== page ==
Posted by: westlancashirerecord | November 1, 2017

Local Restaurant Received 10 Out of 10 For Bread And Butter

You couldn’t make it up, could you? Much has been written about the “Moor Hall Restaurant with Rooms in Aughton” . But have you ever heard of marks out of 10 for bread and butter anywhere else? I suppose it’s to do with it deservedly being awarded a Michelin Star and being Lancashire Life Restaurant of the Year.

Recently described in exotic terms as “offering a slab of roast chicken breast that was moist, cooked to the French point and not massacred by dry heat, the skin was crisp with chickeny fat that had been encouraged to gently seep away. Flavour was left draped over the plump juicy meat like a black silky negligee across the perfect, pale breasts of a Swedish movie actress”. It doesn’t get much better than that, as you can imagine! Not even in the Derby Arms, just along the road.

A critic wrote of its oasis of calm from the ornate (and original) wood panelled reception hall, to the comfortable bar lounge and the almost futuristic modernity of the dining room and open kitchen. “I’ve given up worrying about whether this sounds pretentious, but a meal at this level is comparable to some kind of high-brow artistic performance” she wrote, “Think of a beloved piece of classical music with familiar rhythms, magical harmonies, dramatic pauses and loud rousing bits. Every course – each the sum of a dozen or more parts and processes – has been designed as part of the meal as a whole. To isolate them would change the experience, which makes it difficult to extract a favourite course. Some dishes had me utterly flummoxed as to how they were made and others tapped into some kind of personal nostalgia as we reached into our memory for familiar tastes… was that corned beef… and that, erm, Quavers?”

And she wrote about “A parade of courses that stayed with me for days afterwards, I was most taken with one of the desserts: “Honey beer, Bramley apple, aged caramel and marigold” . On a compressed square of layered, sliced apple sat a crispy golden pastry basket (phyllo, brik, ouraka?) filled with what our server described as “apple mead rocks”. Wow! So was it good, or was it great? Neither. It was genius”.

“One particular dish, the aged beef in charcoal , is a thing of great beauty with clear, definitive flavours, all of which are deeply, madly, ridiculously in love with each other. Masterful. Four surprise starters: black pudding with pickled apple; smoked curd with potato, fermented garlic and flowers; raw mackerel with radish, purslane and nasturtium; and, finally, oyster with cured ham, dill and buttermilk. All four, one after another, took us completely by surprise. They were a huge statement and one after another scored ten out of ten. Each had a point of difference, each had one clear, bright burst of flavour, a mini super-nova surrounded by a genius, but not jostling, cast of supporting flavours and textures.

A special mention is required for a ginger ice cream affair of such gingery, spicy, creamy, deep flavour. Chef Birchall has built a dedicated cheese room, where you go and select your cheese. The result is an entirely British cheese course – a remarkable thing. Our cheese has now come of age and, curated properly, beats France easy.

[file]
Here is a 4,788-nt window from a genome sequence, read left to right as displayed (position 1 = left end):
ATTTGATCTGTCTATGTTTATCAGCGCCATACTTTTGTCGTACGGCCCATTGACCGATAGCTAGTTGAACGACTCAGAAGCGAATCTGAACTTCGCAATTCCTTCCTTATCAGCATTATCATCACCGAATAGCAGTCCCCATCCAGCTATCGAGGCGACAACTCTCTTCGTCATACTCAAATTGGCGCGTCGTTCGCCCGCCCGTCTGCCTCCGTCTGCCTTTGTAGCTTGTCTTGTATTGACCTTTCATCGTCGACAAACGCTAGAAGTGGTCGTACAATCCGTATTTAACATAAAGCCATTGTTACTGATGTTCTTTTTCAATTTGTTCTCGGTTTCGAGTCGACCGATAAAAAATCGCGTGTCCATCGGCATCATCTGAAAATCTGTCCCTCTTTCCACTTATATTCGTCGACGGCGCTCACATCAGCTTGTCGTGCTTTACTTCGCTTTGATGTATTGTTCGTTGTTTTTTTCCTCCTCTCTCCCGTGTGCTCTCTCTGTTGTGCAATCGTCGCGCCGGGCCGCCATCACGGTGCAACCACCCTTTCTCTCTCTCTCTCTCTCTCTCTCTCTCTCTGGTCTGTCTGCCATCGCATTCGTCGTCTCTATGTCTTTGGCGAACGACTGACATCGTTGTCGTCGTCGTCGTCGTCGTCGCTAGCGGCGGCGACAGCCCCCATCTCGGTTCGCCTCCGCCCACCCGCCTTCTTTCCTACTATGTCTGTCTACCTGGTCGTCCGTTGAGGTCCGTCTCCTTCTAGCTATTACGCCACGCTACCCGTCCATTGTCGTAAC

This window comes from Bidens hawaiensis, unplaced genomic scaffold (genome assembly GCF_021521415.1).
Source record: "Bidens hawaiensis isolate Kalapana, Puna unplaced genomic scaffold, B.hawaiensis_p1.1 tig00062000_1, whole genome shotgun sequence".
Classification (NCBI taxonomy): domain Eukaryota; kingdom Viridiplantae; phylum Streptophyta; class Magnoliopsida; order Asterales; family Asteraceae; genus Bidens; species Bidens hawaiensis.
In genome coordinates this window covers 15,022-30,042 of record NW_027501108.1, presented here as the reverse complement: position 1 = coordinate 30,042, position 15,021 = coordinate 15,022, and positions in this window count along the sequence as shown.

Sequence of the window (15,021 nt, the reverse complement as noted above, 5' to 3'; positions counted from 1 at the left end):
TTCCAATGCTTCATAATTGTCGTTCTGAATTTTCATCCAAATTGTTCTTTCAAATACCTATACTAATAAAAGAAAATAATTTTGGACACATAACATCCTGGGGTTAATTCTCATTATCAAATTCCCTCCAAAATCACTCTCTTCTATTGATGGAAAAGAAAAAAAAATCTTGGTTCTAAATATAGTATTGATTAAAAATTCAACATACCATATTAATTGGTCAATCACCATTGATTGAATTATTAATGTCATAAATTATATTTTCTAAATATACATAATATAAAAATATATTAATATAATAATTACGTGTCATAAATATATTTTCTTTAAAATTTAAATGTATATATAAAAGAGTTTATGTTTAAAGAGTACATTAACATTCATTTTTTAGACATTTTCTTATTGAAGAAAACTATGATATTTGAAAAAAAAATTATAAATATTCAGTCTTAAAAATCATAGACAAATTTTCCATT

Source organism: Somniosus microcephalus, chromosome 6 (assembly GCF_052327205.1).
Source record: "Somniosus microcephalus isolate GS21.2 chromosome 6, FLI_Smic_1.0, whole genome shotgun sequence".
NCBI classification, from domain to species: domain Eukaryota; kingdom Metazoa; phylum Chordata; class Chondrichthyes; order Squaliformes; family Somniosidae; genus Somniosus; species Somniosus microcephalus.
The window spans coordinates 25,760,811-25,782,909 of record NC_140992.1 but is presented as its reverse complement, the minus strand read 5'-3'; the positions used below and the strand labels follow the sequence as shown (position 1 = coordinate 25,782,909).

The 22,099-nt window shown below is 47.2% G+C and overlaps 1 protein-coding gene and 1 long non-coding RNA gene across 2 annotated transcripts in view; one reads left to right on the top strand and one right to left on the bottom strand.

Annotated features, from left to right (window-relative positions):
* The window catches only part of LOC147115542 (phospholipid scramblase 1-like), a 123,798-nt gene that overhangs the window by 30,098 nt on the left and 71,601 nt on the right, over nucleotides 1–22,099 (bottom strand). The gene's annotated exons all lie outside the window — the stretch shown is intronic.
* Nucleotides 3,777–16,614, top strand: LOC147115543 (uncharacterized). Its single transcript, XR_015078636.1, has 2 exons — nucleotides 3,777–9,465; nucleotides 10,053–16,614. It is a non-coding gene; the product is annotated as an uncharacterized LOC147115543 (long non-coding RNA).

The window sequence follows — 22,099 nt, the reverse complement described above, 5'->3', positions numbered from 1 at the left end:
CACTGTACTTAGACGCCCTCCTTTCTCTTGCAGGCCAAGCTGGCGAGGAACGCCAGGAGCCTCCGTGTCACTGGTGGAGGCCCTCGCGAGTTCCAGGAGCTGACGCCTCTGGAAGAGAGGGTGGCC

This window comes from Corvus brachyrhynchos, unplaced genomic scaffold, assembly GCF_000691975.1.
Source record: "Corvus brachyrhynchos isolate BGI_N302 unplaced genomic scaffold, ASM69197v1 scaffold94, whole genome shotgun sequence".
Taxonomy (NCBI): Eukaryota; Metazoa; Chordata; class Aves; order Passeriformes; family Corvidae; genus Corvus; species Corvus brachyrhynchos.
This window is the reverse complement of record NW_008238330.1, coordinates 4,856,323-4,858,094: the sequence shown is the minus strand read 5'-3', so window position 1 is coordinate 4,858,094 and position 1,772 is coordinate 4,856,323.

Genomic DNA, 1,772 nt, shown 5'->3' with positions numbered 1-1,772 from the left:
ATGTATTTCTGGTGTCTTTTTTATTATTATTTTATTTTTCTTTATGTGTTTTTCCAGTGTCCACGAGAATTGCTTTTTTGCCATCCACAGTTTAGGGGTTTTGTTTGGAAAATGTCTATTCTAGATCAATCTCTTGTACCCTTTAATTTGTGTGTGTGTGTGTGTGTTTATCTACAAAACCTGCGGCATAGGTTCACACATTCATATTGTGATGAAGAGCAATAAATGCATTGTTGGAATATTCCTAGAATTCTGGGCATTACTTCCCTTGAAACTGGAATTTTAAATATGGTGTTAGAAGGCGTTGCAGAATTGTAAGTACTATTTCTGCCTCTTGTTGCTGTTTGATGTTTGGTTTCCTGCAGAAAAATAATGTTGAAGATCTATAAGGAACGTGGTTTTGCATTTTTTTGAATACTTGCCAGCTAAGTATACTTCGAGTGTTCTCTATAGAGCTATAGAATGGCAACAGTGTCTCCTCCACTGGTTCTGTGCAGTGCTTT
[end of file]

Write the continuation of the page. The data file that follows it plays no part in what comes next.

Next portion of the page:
But can you afford it? “The wine here is very accessible as regards price point and has enjoyed a good deal of time spent on it by a few knowledgeable individuals. The difficulty with a list of dishes like these is to match a bottle to it. Some places also take the piss when it comes to value. But here, a very good riesling as a starter glass at £8 up to £32 a bottle.Here a fabulous bottle of a classic light premier cru red Burgundy did the job”. Red wine starts at £7 a glass up to £49 a glass for Pinot Noir. “Our wine philosophy is simple, we want it to be fun, interactive, enjoyable and within reach of everyone. The sommelier team will be happy to talk through our wine pairing’s or to assist you in finding the right wine for your occasion. Our guests are welcome to bring their own wine that is not represented on our wine list; however there will be a corkage charge of £30 for still wines and £50 for sparkling wines”. No wonder there are 28 pages on the wine list!

At £95 for the eight course menu, it’s not cheap. But you don’t have to do the marathon because there are two other menus, one at £35 and another at £65. Though if you do go big, it’s recommended you put aside four hours! All scored reviews are unannounced, impartial, paid for by Confidential and completely independent of any commercial relationship. Venues are rated against the best examples of their type: 1-5: saw your leg off and eat it, 6-9: Netflix and chill, 10-11: if you’re passing, 12-13: good, 14-15: very good, 16-17: excellent, 18-19: pure class, 20: cooked by God him/herself)

• Food 9.5/10
Black Pudding 10, Curd 10, Mackerel 10, Oyster 10, Carrots 9, Crab and Asparagus 10, Beef 10, Scallop 10, Brill 10, Chicken 9, Lamb 10, Rhubarb 9, Ginger 10, Honey Beer 10, Bread and Butter 10, Cheese 10 (we’re afraid our tech doesn’t allow for quarter marks, or else the food would have scored a near perfect 9.75)
• Ambience 5/5  An oasis of refined calm
• Service 5/5  Outstanding

Wonder if they do a OAP lunch based on the state pension affordability test, because I can’t wait to taste it!


  1. Have to take out a mortgage Alan….

    • I’ll probably have to stick to the Derby Arms, which is a true “local” pub, whose bread and butter is best as a chip butty!

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